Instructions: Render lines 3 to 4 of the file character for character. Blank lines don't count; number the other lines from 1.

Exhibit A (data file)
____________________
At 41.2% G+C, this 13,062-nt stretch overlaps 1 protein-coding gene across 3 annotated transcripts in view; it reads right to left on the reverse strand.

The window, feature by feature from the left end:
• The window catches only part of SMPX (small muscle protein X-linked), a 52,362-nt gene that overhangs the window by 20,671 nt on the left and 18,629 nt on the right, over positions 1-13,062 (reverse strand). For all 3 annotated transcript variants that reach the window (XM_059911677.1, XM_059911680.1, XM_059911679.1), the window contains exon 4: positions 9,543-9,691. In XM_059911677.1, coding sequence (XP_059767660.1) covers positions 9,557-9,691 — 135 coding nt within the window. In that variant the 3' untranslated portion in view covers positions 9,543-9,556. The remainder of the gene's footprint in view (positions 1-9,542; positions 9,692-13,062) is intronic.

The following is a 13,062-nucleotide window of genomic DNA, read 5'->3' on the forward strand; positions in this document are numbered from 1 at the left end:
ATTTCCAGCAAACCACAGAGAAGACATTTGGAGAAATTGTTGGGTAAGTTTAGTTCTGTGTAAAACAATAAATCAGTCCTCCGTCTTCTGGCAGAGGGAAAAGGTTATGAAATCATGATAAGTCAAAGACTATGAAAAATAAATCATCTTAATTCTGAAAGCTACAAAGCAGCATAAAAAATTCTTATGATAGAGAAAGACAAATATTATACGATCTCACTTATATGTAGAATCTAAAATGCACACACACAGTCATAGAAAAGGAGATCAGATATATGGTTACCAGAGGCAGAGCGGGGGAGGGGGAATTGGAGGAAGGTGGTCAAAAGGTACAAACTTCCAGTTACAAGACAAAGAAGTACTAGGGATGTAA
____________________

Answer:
• The window catches only part of SMPX (small muscle protein X-linked), a 52,362-nt gene that overhangs the window by 20,671 nt on the left and 18,629 nt on the right, over positions 1-13,062 (reverse strand). For all 3 annotated transcript variants that reach the window (XM_059911677.1, XM_059911680.1, XM_059911679.1), the window contains exon 4: positions 9,543-9,691. In XM_059911677.1, coding sequence (XP_059767660.1) covers positions 9,557-9,691 — 135 coding nt within the window. In that variant the 3' untranslated portion in view covers positions 9,543-9,556. The remainder of the gene's footprint in view (positions 1-9,542; positions 9,692-13,062) is intronic.

The following is a 13,062-nucleotide window of genomic DNA, read 5'->3' on the forward strand; positions in this document are numbered from 1 at the left end: